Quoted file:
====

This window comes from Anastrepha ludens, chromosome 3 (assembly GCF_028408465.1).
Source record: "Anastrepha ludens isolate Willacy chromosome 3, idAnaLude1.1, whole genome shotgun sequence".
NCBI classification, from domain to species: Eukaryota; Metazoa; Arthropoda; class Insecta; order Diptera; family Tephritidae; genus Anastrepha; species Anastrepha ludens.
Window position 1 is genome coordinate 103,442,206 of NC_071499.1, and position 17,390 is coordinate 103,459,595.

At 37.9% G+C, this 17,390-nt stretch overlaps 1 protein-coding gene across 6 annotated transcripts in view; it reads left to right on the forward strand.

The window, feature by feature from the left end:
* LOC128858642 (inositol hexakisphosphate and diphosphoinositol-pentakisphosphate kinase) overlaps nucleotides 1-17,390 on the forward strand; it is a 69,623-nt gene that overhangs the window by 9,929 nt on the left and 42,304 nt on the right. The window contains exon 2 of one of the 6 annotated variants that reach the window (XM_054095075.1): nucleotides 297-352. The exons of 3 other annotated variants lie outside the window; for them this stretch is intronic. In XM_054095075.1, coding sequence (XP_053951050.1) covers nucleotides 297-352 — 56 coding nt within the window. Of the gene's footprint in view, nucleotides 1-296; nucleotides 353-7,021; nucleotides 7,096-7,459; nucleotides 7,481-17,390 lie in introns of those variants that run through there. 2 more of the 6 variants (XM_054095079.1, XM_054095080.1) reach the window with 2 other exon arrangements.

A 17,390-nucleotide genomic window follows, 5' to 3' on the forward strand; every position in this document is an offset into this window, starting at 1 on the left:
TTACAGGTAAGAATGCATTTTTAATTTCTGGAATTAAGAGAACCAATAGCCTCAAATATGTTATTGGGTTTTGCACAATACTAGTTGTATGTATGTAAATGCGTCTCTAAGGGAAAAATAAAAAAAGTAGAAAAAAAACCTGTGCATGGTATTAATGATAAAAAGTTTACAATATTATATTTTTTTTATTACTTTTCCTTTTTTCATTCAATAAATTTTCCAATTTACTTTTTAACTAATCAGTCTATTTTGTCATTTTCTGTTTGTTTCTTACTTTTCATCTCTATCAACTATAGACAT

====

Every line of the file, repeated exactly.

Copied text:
This window comes from Anastrepha ludens, chromosome 3 (assembly GCF_028408465.1).
Source record: "Anastrepha ludens isolate Willacy chromosome 3, idAnaLude1.1, whole genome shotgun sequence".
NCBI classification, from domain to species: Eukaryota; Metazoa; Arthropoda; class Insecta; order Diptera; family Tephritidae; genus Anastrepha; species Anastrepha ludens.
Window position 1 is genome coordinate 103,442,206 of NC_071499.1, and position 17,390 is coordinate 103,459,595.

At 37.9% G+C, this 17,390-nt stretch overlaps 1 protein-coding gene across 6 annotated transcripts in view; it reads left to right on the forward strand.

The window, feature by feature from the left end:
* LOC128858642 (inositol hexakisphosphate and diphosphoinositol-pentakisphosphate kinase) overlaps nucleotides 1-17,390 on the forward strand; it is a 69,623-nt gene that overhangs the window by 9,929 nt on the left and 42,304 nt on the right. The window contains exon 2 of one of the 6 annotated variants that reach the window (XM_054095075.1): nucleotides 297-352. The exons of 3 other annotated variants lie outside the window; for them this stretch is intronic. In XM_054095075.1, coding sequence (XP_053951050.1) covers nucleotides 297-352 — 56 coding nt within the window. Of the gene's footprint in view, nucleotides 1-296; nucleotides 353-7,021; nucleotides 7,096-7,459; nucleotides 7,481-17,390 lie in introns of those variants that run through there. 2 more of the 6 variants (XM_054095079.1, XM_054095080.1) reach the window with 2 other exon arrangements.

A 17,390-nucleotide genomic window follows, 5' to 3' on the forward strand; every position in this document is an offset into this window, starting at 1 on the left:
TTACAGGTAAGAATGCATTTTTAATTTCTGGAATTAAGAGAACCAATAGCCTCAAATATGTTATTGGGTTTTGCACAATACTAGTTGTATGTATGTAAATGCGTCTCTAAGGGAAAAATAAAAAAAGTAGAAAAAAAACCTGTGCATGGTATTAATGATAAAAAGTTTACAATATTATATTTTTTTTATTACTTTTCCTTTTTTCATTCAATAAATTTTCCAATTTACTTTTTAACTAATCAGTCTATTTTGTCATTTTCTGTTTGTTTCTTACTTTTCATCTCTATCAACTATAGACAT